I am not sure the FOMC committee members understand what they are dealing with. Regardless of the consequences, there can be no denying that some Fed Presidents believe the Federal Reserve has overstepped its mandate, and has taken too much responsibility for trying to fix the economy. If this camp has convinced the Fed doves, that when it comes to the real economy, QE barely worked anyway – then we could have situation where liquidity will continue to be withdrawn until something big breaks.
The difference between Paul Tudor Jones’ theory the Federal Reserve is managing the size of their balance sheet, and my idea the FOMC officials are placing too much faith in outdated models, is a subtle one of intent. If I am correct, then as the wage growth disappoints, the Federal Reserve will quickly change tact. However, if Paul Tudor Jones’ theory is right, then the Federal Reserve will err on the hawkish side and refuse to enlarge their balance sheet even in the midst of an economic downturn.
You might think to yourself, Paul Tudor Jones didn’t sound that bearish. He said the markets would be “choppy.” Don’t forget Paul is not some CNBC douche bag that will scream BUY! BUY! BUY! Or in this case SELL! SELL! SELL! Remember he was already worried about being a scapegoat decades ago when he was interviewed in Market Wizards:
Jones had suddenly adopted a very cautious tone regarding projections to the stock market and the economy. He was concerned that a second major selling wave in the stock market—the first being October 1987—could lead to a type of financial Mc-Carthyism. Indeed, there is historical precedence for such concern: During the Senate hearings held in the 1930s, committee members were so desperate to find villains responsible for the 1929 stock crash that they dragged up New York Stock Exchange officials who had held long positions during the price collapse.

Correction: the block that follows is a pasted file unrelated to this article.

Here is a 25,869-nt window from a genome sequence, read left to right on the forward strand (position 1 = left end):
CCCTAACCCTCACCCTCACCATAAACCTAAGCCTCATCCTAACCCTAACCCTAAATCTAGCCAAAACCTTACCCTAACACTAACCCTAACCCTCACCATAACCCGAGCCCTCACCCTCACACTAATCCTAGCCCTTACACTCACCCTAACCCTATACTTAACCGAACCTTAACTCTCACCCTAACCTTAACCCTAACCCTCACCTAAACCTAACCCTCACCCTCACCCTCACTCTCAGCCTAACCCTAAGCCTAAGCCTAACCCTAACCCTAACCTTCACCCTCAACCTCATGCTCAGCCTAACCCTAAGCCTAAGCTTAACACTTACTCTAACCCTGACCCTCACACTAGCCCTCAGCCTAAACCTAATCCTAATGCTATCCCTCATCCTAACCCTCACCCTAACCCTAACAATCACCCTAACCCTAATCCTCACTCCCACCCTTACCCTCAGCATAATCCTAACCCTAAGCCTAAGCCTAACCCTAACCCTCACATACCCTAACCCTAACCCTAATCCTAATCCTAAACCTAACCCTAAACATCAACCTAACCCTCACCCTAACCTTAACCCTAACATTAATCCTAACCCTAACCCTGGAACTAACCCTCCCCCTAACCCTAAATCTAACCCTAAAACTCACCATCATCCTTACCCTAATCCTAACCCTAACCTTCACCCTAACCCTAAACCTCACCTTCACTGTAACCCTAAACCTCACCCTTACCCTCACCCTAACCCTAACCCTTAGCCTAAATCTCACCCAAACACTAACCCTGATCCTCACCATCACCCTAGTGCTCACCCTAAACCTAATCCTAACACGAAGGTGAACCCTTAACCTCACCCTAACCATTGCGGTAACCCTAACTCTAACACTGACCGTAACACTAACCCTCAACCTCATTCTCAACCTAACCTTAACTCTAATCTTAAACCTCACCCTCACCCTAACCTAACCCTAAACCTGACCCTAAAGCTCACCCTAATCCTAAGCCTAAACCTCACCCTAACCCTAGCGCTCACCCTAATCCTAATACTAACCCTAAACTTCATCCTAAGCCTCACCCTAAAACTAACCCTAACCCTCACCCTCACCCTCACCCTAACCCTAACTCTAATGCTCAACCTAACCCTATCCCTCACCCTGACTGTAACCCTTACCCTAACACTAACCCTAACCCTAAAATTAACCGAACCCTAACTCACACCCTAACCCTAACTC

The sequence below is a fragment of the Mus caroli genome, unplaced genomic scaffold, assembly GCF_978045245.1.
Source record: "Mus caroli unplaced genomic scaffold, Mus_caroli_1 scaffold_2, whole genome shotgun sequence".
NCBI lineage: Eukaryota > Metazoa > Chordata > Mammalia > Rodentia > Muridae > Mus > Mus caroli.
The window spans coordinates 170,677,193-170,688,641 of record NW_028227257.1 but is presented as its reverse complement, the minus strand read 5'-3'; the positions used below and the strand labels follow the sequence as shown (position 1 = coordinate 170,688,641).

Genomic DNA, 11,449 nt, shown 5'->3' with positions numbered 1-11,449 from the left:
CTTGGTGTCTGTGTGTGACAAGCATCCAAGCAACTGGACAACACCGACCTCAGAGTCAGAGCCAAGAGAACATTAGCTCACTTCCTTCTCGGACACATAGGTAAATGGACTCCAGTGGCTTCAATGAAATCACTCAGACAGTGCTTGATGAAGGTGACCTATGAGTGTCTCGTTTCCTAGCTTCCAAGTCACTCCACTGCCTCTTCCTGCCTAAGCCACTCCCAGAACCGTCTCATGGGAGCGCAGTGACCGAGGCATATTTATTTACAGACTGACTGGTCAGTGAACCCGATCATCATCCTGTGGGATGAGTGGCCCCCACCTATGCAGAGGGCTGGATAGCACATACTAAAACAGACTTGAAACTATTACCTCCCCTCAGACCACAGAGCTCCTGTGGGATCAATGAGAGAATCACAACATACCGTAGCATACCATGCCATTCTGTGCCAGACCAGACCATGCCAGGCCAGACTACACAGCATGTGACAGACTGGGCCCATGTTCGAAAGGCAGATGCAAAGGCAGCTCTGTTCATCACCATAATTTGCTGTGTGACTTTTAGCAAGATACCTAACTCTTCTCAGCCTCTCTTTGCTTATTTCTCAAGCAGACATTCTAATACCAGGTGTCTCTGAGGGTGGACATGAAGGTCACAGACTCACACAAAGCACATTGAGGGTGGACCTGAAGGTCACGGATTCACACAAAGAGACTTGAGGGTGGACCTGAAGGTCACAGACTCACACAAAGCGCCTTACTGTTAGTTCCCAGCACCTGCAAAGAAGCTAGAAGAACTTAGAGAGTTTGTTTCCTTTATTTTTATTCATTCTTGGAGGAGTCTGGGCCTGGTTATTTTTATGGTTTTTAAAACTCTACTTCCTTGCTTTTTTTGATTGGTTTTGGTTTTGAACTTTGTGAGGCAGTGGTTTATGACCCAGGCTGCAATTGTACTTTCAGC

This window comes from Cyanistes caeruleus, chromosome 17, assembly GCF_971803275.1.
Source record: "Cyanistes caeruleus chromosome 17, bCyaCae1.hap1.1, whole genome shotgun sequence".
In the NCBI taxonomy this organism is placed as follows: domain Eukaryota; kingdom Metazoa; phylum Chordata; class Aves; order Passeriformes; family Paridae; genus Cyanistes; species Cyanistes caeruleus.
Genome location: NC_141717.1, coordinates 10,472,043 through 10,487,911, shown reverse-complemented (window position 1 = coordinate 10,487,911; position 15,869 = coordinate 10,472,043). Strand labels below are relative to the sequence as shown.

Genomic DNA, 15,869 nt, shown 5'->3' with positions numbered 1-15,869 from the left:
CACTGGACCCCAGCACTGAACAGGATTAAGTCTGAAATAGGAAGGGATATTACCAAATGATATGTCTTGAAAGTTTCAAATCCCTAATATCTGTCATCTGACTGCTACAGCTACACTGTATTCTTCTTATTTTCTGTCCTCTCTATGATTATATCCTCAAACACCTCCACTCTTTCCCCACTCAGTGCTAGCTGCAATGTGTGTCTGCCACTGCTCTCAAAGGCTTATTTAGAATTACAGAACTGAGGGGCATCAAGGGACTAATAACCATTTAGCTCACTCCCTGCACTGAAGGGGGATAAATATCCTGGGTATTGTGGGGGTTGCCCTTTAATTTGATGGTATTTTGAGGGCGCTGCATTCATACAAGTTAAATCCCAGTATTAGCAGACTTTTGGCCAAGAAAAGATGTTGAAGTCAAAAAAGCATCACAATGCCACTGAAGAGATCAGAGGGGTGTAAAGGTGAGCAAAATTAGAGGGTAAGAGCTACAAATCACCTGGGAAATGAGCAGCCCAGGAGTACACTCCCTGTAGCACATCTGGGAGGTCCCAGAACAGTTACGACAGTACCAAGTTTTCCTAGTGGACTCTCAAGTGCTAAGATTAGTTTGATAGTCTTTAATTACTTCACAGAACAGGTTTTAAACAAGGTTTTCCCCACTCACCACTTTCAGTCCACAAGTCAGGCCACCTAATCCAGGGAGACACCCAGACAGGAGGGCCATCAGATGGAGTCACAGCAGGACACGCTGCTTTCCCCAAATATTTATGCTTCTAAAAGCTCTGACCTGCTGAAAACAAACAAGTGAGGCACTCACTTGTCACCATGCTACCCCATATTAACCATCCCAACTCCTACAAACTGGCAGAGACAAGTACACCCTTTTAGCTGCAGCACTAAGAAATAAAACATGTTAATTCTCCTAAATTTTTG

Jones feared that, as a prominent speculator and forecaster of economic trends, he might make a convenient target for any future governmental witch-hunts. Jones had been particularly rattled by a call from a prominent government official regarding his trading. “You wouldn’t believe how high placed this person was,” he explained to me.
When Paul Tudor Jones says the markets are going to be “choppy” that is code for he thinks they are most likely headed lower. There is little upside for him to call for the next bear market on national TV. He doesn’t need anymore “street cred” and even if he is right, it only puts a spotlight on his activities if the decline spirals out of control. So that “choppy” comment was about as bearish as Paul will get.
And I agree with him. If the world’s Central Banks are balance sheet constrained, then the days of rising stock markets are over. I don’t believe there has been any real improvement in the economy, and I think the stock market rise of the past few years is the result of financial engineering at its worst.
The global economy needs credit growth to simply tread water. There is so much debt out there, any slowing of the expansion of that debt unleashes a contractionary credit destruction cycle that is extremely difficult to stop.
Once you slow down the credit growth, the vicious circle of deflation rears its ugly head.
Since the 2008 credit crisis, Central Banks have stepped in to provide that needed credit expansion. If they are now truly balance sheet constrained, then the deflation will return. And when I say deflation, it will be deflation in assets that have been inflated. What has been the biggest beneficiary of the Central Banks’ balance sheet expansion? Equities and other risk assets.
Paul Tudor Jones has highlighted a major change in Central Bank attitude. If he is correct, then equities will be the absolute worse place to be invested. I still contend we are dangerously close to a big financial accident…
Thanks for reading,